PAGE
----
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  #48  
06-04-2019, 12:44 AM
rustynutt rustynutt is offline
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Mind if I ask about a topic within this thread, but redirect it towards my interest?
If there was ever a more descriptive discussion, just send me there, and not burry me with the digital artifact smears here Been registered for a long time, sorry to see it's diving into facebook group type discussions.

How you doing Lord Smurf? There's a familiar name!

Anyway..... VCR or D-VCR and RGB video at ~15.5hz.
Last I'd searched the forums, the VR-813 was about all I'd seen at the time with RGB output.
DVH-8090,Thomson seems to be a more capable unit overall, abit I don't care about it's digital capabilities, only its ability to output an RGB signal from analog tape.
I can break out from the SCART connector, only need a red, green, blue and ground line. PAL-NTSC doesn't matter.

Am I missing other units? Going rate for one I'm market place is well over €500..
The I/O is an legacy capture card that normally uses an composite of y/c source, and converts to an RBG signal for input to the capture card. There is no audio capture, no TBC or tick marks to align the video post capture with an audio track. Wouldn't matter, max capture frame rate "nears" PAL @ 320*240, and possible full frame rate in lower capture resolutions. Of course quality is important, but not with respect to discussions in this thread. The video is always handled uncompressed, captured to RAM, enough room for about 15k frame count. Like I said above, PAL-NTSC doesn't matter output wise, the machine handles both, but must manage playing of NTSC recorded content. Some specs for the DVH-8090 Thomson show only Euro spec, found a museum site stating NTSC was also available.
Thanks, and hats off to ya'lls knowledge.
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  #49  
06-04-2019, 10:25 AM
latreche34 latreche34 is offline
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Component (RGB) is well capable of reproducing the full spectrum of Y/C (S-Video) so why limit your resolution to 320x240, Sure VHS is a low bandwidth signal but once you expand it using S-Video or RGB why bottle neck it again with such low resolution, If you are capturing VHS from composite (RCA) that should be about right.
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  #50  
06-04-2019, 01:18 PM
rustynutt rustynutt is offline
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Like I said, if you read carefully, it's a capture hardware limitation.
If you really must know, the video capture is done on a 1992 Atari Falcon 030 with 16mhz bus and CPU clock. Why, because I can.
I imagine RGB is used on the capture card as it is also used onscreen within the capture window of the application with no additional processing to do so.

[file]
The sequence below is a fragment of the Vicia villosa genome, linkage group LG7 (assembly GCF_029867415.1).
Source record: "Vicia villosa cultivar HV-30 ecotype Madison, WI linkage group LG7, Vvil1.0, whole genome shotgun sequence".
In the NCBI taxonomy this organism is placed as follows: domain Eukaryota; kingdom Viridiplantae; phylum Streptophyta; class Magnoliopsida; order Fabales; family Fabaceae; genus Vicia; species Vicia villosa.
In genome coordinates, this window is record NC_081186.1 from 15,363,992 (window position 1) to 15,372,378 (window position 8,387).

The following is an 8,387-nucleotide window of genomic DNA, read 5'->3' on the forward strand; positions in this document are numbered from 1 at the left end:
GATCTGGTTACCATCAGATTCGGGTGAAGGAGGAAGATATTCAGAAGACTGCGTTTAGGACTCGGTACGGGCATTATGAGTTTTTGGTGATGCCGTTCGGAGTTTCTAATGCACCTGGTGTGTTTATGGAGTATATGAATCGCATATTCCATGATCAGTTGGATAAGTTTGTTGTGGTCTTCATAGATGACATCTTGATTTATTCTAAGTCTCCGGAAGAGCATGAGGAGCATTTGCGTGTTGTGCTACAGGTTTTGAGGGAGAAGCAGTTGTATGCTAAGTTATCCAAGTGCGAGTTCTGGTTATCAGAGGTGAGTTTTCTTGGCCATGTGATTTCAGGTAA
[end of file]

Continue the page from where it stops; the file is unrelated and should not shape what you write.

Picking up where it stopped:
The video content captured will be used in animation and 3d raytraced rendering.
They are not wedding videos.
I'm interested only knowing of tape (VHS) machines capable of RGB output.
PAL output is fine, but must read NTSC material. Quasi SVHS or SVHS is desirable but not mandatory.
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  #51  
06-04-2019, 02:51 PM
rustynutt rustynutt is offline
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Apologies, see under the topic I posted in an incorrect area.
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  #52  
06-04-2019, 03:09 PM
Tester Tester is online now
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Anyway, as already stated, the VHS/SVHS playback quality of those Thomsons is frankly quite poor. That model is only good for D-VHS... and even then, with caveats: there was a production run with a faulty encoder that tended to 'patternize' the image when recording. (I had a couple of those troubled units; now I have another, less offending, couple.)

Last edited by Tester; 06-04-2019 at 03:26 PM. Reason: Completion.
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  #53  
06-05-2019, 09:33 PM
NJRoadfan NJRoadfan is offline
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Details on this Atari Falcon capture setup? 68k machines (Mac, Amiga, etc) really weren't all that fast for video capture. Most of them compressed YUV video using hardware (Video Toaster Flyer, Avid solutions, etc) and stored data on fast SCSI RAID setups. More consumer oriented cards were very limited in resolution and frame rate (the Video Spigot comes to mind here) due to CPU and IO limitations of the day.

I'll also add that its likely processing YUV internally, and only converting to RGB for the preview window. I own several gen lock cards from the period on multiple platforms. Yes, they output RGB, but its only used for preview as the end product is supposed to be composite or S-video going to tape. Input is strictly via composite video.